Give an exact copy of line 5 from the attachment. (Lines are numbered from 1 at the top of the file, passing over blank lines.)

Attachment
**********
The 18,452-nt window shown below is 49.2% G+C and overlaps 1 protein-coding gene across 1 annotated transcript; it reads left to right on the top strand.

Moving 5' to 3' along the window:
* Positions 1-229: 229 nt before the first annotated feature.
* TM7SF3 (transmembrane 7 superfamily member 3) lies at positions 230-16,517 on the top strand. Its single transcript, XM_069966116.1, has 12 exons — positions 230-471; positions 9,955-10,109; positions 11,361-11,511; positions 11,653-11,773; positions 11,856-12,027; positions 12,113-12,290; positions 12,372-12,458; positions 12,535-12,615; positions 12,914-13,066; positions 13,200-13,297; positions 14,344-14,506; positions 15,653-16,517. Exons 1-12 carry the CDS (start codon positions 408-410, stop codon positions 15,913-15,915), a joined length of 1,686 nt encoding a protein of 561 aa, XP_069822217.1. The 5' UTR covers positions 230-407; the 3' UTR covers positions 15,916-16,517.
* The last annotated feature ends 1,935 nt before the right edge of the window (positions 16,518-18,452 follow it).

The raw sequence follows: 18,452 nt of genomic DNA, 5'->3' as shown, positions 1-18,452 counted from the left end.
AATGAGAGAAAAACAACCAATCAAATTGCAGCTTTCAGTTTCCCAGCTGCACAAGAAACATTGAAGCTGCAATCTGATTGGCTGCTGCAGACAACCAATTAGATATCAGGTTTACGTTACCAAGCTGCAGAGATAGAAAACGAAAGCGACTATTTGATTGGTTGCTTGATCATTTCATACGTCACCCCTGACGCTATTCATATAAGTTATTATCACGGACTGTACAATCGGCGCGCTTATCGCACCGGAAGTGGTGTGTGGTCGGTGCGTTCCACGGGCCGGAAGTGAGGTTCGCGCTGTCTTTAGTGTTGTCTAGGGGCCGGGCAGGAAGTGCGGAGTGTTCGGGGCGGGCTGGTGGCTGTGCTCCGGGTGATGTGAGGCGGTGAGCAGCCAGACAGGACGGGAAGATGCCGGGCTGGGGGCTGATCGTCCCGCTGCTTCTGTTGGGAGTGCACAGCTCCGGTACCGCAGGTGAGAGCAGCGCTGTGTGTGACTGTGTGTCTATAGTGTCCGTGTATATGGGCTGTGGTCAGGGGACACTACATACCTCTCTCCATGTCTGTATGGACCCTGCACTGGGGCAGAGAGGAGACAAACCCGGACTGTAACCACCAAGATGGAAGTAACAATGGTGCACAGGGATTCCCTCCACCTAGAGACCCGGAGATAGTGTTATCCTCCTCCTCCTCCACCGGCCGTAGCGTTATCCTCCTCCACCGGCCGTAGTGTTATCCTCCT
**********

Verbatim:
* The last annotated feature ends 1,935 nt before the right edge of the window (positions 16,518-18,452 follow it).